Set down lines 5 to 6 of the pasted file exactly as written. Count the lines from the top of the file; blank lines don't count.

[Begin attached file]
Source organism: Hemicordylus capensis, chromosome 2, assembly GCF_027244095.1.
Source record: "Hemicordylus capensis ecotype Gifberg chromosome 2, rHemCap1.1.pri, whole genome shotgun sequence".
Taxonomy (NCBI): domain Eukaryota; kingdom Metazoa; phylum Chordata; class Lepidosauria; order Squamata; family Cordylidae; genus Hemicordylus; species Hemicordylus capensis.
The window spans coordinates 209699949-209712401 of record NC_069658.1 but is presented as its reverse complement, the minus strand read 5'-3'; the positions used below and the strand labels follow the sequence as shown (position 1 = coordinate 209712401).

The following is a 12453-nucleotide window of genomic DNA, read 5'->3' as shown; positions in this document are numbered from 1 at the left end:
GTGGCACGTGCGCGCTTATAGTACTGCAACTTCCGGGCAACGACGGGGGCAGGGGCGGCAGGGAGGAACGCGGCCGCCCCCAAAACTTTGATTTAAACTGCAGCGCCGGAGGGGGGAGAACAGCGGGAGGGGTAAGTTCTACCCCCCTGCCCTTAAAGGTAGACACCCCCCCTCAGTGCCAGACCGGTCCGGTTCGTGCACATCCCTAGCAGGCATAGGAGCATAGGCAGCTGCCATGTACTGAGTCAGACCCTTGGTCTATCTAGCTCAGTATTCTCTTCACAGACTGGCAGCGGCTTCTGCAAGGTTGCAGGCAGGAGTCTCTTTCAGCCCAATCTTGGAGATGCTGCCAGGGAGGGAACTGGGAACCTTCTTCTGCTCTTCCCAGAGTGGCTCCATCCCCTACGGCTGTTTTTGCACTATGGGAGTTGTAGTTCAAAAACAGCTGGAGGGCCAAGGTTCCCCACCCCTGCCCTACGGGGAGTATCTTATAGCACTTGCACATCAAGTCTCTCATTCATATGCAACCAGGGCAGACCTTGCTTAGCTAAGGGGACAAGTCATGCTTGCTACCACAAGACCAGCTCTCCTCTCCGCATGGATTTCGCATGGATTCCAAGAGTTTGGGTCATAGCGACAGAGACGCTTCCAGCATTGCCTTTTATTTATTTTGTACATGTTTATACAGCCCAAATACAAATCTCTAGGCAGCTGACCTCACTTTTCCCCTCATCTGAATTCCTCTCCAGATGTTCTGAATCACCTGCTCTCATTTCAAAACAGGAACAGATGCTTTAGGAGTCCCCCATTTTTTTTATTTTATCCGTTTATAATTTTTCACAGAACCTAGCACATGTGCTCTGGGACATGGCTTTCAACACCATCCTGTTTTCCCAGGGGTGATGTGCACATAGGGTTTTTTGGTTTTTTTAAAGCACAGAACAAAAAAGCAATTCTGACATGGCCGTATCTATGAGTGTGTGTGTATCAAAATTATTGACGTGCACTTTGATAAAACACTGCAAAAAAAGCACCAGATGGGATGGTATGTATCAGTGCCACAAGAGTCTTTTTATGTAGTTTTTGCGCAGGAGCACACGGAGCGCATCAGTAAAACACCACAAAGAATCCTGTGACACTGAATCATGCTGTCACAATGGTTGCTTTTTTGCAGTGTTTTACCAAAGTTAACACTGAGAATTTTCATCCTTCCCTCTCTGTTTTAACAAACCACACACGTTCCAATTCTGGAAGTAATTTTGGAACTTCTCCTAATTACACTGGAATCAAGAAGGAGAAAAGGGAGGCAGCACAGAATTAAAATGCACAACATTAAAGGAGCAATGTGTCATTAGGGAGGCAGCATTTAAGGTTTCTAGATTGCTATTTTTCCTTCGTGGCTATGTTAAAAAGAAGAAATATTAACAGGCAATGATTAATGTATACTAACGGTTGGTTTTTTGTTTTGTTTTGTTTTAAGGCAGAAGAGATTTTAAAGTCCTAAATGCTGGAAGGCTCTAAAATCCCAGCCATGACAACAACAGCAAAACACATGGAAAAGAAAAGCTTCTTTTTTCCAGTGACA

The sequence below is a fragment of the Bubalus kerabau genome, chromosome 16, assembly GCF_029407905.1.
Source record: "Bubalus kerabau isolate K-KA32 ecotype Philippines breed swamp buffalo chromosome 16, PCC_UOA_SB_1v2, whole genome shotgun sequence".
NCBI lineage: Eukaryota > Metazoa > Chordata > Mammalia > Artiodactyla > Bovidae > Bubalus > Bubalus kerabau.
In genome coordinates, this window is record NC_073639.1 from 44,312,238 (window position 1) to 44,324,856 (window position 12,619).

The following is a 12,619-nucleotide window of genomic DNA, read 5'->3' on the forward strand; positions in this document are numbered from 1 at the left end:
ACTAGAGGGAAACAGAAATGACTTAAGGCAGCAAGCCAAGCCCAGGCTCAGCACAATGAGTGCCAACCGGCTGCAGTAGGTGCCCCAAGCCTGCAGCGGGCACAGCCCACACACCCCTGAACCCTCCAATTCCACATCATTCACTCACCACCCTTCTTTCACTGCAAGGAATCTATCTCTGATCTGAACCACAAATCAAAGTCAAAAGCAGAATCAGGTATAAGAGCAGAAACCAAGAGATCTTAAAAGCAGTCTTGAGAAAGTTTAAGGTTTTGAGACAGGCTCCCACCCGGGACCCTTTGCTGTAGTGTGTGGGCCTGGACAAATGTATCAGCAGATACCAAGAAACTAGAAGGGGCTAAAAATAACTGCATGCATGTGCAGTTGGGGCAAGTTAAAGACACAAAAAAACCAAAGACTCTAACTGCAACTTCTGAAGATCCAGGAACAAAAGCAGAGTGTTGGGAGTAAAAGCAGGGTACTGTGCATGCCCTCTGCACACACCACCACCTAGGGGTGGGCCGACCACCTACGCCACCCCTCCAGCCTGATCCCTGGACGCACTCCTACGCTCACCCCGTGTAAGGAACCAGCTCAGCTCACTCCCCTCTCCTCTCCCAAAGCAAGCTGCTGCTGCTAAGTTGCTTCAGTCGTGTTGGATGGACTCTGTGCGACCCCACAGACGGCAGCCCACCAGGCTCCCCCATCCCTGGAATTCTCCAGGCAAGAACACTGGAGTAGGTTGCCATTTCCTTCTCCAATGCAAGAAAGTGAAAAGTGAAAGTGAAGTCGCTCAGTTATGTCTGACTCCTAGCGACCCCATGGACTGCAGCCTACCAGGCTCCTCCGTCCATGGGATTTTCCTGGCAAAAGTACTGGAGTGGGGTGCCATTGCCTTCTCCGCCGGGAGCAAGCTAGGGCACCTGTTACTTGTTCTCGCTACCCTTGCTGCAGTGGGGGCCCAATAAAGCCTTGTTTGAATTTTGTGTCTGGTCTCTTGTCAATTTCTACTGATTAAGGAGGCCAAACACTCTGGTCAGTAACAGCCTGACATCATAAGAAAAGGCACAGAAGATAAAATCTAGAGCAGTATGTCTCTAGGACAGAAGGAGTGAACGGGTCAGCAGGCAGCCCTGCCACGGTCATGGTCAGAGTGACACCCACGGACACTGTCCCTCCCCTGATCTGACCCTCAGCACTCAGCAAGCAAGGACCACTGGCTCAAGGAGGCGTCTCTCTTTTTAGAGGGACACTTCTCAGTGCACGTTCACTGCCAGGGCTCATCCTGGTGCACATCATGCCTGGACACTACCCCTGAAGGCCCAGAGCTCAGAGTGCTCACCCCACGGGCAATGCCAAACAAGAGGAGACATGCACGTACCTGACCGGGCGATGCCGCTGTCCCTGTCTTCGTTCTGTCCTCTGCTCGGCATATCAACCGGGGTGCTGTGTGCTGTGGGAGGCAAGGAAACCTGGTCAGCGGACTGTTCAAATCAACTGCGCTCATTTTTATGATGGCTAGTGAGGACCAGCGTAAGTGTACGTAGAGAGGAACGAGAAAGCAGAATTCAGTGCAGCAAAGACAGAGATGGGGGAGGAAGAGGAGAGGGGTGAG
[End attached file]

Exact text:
The following is a 12453-nucleotide window of genomic DNA, read 5'->3' as shown; positions in this document are numbered from 1 at the left end:
GTGGCACGTGCGCGCTTATAGTACTGCAACTTCCGGGCAACGACGGGGGCAGGGGCGGCAGGGAGGAACGCGGCCGCCCCCAAAACTTTGATTTAAACTGCAGCGCCGGAGGGGGGAGAACAGCGGGAGGGGTAAGTTCTACCCCCCTGCCCTTAAAGGTAGACACCCCCCCTCAGTGCCAGACCGGTCCGGTTCGTGCACATCCCTAGCAGGCATAGGAGCATAGGCAGCTGCCATGTACTGAGTCAGACCCTTGGTCTATCTAGCTCAGTATTCTCTTCACAGACTGGCAGCGGCTTCTGCAAGGTTGCAGGCAGGAGTCTCTTTCAGCCCAATCTTGGAGATGCTGCCAGGGAGGGAACTGGGAACCTTCTTCTGCTCTTCCCAGAGTGGCTCCATCCCCTACGGCTGTTTTTGCACTATGGGAGTTGTAGTTCAAAAACAGCTGGAGGGCCAAGGTTCCCCACCCCTGCCCTACGGGGAGTATCTTATAGCACTTGCACATCAAGTCTCTCATTCATATGCAACCAGGGCAGACCTTGCTTAGCTAAGGGGACAAGTCATGCTTGCTACCACAAGACCAGCTCTCCTCTCCGCATGGATTTCGCATGGATTCCAAGAGTTTGGGTCATAGCGACAGAGACGCTTCCAGCATTGCCTTTTATTTATTTTGTACATGTTTATACAGCCCAAATACAAATCTCTAGGCAGCTGACCTCACTTTTCCCCTCATCTGAATTCCTCTCCAGATGTTCTGAATCACCTGCTCTCATTTCAAAACAGGAACAGATGCTTTAGGAGTCCCCCATTTTTTTTATTTTATCCGTTTATAATTTTTCACAGAACCTAGCACATGTGCTCTGGGACATGGCTTTCAACACCATCCTGTTTTCCCAGGGGTGATGTGCACATAGGGTTTTTTGGTTTTTTTAAAGCACAGAACAAAAAAGCAATTCTGACATGGCCGTATCTATGAGTGTGTGTGTATCAAAATTATTGACGTGCACTTTGATAAAACACTGCAAAAAAAGCACCAGATGGGATGGTATGTATCAGTGCCACAAGAGTCTTTTTATGTAGTTTTTGCGCAGGAGCACACGGAGCGCATCAGTAAAACACCACAAAGAATCCTGTGACACTGAATCATGCTGTCACAATGGTTGCTTTTTTGCAGTGTTTTACCAAAGTTAACACTGAGAATTTTCATCCTTCCCTCTCTGTTTTAACAAACCACACACGTTCCAATTCTGGAAGTAATTTTGGAACTTCTCCTAATTACACTGGAATCAAGAAGGAGAAAAGGGAGGCAGCACAGAATTAAAATGCACAACATTAAAGGAGCAATGTGTCATTAGGGAGGCAGCATTTAAGGTTTCTAGATTGCTATTTTTCCTTCGTGGCTATGTTAAAAAGAAGAAATATTAACAGGCAATGATTAATGTATACTAACGGTTGGTTTTTTGTTTTGTTTTGTTTTAAGGCAGAAGAGATTTTAAAGTCCTAAATGCTGGAAGGCTCTAAAATCCCAGCCATGACAACAACAGCAAAACACATGGAAAAGAAAAGCTTCTTTTTTCCAGTGACA